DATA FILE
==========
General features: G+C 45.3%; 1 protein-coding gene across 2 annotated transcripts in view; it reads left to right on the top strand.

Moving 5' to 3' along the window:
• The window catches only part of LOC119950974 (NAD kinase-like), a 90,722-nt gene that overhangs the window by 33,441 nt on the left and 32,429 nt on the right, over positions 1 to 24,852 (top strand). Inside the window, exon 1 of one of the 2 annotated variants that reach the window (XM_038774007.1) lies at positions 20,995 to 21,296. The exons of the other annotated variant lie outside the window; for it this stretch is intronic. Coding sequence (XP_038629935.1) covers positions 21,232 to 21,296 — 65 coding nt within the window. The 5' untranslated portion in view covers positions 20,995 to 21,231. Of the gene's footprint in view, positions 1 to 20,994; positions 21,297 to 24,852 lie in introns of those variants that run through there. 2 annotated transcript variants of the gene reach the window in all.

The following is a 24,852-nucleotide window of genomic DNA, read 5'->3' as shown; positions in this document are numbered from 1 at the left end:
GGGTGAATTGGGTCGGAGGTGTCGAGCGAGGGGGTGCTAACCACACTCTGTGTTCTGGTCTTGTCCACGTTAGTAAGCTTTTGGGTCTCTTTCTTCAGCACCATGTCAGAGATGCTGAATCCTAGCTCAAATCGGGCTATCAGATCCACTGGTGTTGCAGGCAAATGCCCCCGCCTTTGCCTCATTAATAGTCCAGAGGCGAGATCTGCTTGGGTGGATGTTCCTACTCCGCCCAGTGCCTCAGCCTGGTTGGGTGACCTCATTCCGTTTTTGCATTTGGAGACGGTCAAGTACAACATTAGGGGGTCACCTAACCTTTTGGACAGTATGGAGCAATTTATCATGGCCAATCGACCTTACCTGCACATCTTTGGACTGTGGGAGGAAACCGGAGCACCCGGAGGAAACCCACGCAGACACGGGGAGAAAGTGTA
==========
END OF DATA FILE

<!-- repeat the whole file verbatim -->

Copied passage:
General features: G+C 45.3%; 1 protein-coding gene across 2 annotated transcripts in view; it reads left to right on the top strand.

Moving 5' to 3' along the window:
• The window catches only part of LOC119950974 (NAD kinase-like), a 90,722-nt gene that overhangs the window by 33,441 nt on the left and 32,429 nt on the right, over positions 1 to 24,852 (top strand). Inside the window, exon 1 of one of the 2 annotated variants that reach the window (XM_038774007.1) lies at positions 20,995 to 21,296. The exons of the other annotated variant lie outside the window; for it this stretch is intronic. Coding sequence (XP_038629935.1) covers positions 21,232 to 21,296 — 65 coding nt within the window. The 5' untranslated portion in view covers positions 20,995 to 21,231. Of the gene's footprint in view, positions 1 to 20,994; positions 21,297 to 24,852 lie in introns of those variants that run through there. 2 annotated transcript variants of the gene reach the window in all.

The following is a 24,852-nucleotide window of genomic DNA, read 5'->3' as shown; positions in this document are numbered from 1 at the left end:
GGGTGAATTGGGTCGGAGGTGTCGAGCGAGGGGGTGCTAACCACACTCTGTGTTCTGGTCTTGTCCACGTTAGTAAGCTTTTGGGTCTCTTTCTTCAGCACCATGTCAGAGATGCTGAATCCTAGCTCAAATCGGGCTATCAGATCCACTGGTGTTGCAGGCAAATGCCCCCGCCTTTGCCTCATTAATAGTCCAGAGGCGAGATCTGCTTGGGTGGATGTTCCTACTCCGCCCAGTGCCTCAGCCTGGTTGGGTGACCTCATTCCGTTTTTGCATTTGGAGACGGTCAAGTACAACATTAGGGGGTCACCTAACCTTTTGGACAGTATGGAGCAATTTATCATGGCCAATCGACCTTACCTGCACATCTTTGGACTGTGGGAGGAAACCGGAGCACCCGGAGGAAACCCACGCAGACACGGGGAGAAAGTGTA